I have a love/hate relationship with my writing process.
Once I get an idea, I cannot let it go until I have furiously scribbled it on paper. In fact, I think I may have reached a new level of madness recently: inspiration struck, and the only paper on hand was the back of a few old receipts lying neglected in the bottom of my bag.
That inspiration? In the form of a novel I had loved as a child. I received a pristine copy of Little Women from an old writer friend of mine, who knew it was one of my favorite books. "Perhaps rereading it will get you out of your writer's block," he had said soothingly. My scholarly friends have always heard me vehemently claim that writers are influenced by the literature they have read, and I am certainly no exception to that. Sidebar: don't believe me? J.K. Rowling stated in an interview after the publication of Harry Potter and the Deathly Hallows that her tale of the deathly hallows was based on "The Pardoner's Tale" from Geoffrey Chaucer's The Canterbury Tales. Harvard has a nice translation from the Middle English here.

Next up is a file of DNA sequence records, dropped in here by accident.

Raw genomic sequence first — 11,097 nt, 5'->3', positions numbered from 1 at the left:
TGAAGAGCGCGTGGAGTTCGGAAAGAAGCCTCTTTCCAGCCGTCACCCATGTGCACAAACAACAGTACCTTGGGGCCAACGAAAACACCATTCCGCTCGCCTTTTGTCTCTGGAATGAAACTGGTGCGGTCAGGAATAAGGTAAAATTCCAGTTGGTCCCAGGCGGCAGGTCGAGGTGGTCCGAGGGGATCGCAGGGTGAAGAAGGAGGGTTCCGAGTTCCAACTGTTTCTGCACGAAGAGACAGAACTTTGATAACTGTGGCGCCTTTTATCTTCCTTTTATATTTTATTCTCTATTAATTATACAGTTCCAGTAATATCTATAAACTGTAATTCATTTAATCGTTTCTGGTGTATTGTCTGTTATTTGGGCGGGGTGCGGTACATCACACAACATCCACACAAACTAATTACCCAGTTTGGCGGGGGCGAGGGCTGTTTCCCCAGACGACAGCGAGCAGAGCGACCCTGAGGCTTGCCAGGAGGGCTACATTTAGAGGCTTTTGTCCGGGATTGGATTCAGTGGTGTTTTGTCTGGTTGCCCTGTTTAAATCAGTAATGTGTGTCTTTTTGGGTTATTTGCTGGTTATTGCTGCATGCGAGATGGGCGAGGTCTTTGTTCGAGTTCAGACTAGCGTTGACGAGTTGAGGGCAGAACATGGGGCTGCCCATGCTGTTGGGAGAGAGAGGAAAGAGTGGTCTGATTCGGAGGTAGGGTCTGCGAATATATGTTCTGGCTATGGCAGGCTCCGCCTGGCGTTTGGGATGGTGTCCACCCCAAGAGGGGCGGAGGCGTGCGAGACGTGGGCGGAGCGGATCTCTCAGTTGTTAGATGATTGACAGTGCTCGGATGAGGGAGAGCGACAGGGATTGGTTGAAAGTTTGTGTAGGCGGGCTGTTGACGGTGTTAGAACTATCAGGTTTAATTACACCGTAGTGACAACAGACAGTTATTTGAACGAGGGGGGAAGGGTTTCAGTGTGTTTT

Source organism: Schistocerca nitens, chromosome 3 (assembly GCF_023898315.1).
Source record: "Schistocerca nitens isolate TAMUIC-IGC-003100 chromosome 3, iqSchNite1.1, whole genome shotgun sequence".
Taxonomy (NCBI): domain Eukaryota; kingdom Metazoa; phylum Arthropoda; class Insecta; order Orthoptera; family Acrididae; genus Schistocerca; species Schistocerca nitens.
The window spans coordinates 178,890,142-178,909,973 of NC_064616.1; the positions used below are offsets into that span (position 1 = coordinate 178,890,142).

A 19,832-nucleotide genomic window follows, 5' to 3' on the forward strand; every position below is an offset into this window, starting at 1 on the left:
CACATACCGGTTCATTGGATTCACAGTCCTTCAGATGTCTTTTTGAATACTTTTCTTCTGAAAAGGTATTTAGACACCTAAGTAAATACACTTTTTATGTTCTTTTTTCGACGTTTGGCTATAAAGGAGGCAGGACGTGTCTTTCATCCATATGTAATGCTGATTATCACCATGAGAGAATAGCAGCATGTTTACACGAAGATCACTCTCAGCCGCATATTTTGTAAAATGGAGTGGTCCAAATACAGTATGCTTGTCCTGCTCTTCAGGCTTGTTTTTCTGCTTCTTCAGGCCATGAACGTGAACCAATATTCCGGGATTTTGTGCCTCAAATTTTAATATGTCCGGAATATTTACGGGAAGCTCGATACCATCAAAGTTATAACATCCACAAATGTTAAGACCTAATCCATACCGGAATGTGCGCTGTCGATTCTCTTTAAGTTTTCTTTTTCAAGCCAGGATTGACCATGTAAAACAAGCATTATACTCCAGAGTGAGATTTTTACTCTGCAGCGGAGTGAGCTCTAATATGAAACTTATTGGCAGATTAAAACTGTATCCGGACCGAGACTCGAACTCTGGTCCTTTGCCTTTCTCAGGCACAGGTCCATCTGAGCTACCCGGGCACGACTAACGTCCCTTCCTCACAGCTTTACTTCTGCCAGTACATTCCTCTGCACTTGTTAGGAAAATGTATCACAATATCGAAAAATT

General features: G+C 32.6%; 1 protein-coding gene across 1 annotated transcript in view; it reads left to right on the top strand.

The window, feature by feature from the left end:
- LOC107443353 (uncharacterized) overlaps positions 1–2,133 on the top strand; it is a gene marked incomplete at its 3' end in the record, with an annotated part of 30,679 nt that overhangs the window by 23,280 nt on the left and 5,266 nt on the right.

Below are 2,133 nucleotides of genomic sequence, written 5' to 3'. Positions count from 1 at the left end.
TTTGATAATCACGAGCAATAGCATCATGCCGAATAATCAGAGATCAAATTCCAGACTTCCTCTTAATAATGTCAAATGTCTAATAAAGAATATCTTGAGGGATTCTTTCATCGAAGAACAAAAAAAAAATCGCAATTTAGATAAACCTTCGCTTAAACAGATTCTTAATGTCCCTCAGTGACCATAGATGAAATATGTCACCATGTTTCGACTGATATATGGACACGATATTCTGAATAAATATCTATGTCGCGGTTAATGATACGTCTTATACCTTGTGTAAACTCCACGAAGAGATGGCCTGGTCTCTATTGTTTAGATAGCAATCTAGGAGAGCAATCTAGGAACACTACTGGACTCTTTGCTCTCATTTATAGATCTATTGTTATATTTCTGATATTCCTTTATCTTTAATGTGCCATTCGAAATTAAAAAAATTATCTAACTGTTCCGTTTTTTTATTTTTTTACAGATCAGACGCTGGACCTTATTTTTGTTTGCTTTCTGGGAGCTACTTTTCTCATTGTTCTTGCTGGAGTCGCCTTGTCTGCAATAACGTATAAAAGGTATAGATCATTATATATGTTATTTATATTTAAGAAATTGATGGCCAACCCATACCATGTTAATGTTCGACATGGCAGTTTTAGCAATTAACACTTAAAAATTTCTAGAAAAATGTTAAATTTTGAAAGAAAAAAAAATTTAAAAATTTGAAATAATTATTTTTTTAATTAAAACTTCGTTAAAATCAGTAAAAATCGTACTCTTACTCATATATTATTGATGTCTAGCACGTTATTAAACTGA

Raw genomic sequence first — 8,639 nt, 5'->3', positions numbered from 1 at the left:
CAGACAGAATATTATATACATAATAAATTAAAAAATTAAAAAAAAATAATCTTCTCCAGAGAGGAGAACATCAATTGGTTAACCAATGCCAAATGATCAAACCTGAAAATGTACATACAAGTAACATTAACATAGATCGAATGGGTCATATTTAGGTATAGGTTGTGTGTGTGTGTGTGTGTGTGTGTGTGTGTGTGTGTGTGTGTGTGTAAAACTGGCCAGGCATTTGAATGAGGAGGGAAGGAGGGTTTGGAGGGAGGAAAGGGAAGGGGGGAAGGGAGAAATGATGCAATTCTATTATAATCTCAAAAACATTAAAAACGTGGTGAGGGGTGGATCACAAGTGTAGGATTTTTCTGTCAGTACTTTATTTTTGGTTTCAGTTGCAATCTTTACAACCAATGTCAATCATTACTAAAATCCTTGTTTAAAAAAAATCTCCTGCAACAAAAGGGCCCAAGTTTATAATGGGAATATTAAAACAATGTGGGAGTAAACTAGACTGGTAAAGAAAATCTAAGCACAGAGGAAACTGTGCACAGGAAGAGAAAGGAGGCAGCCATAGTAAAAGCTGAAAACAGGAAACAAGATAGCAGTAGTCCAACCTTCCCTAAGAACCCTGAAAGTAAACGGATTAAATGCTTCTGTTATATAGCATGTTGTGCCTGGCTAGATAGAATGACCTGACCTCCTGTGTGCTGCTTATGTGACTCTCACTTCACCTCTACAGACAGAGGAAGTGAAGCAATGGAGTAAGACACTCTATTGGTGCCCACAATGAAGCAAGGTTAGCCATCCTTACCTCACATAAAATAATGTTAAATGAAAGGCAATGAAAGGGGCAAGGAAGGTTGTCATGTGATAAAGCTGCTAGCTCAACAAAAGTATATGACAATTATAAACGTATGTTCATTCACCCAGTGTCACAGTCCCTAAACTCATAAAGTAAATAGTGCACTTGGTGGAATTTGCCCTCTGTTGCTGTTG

I couldn't remember the last time I had reread Little Women. "When am I going to have the time to read this?" I had whined. I needed to make headway on my novel, not reread old literature! "Just try it," he had coaxed. "Take a break. Read a book. Heck, read a few! What harm could it do?"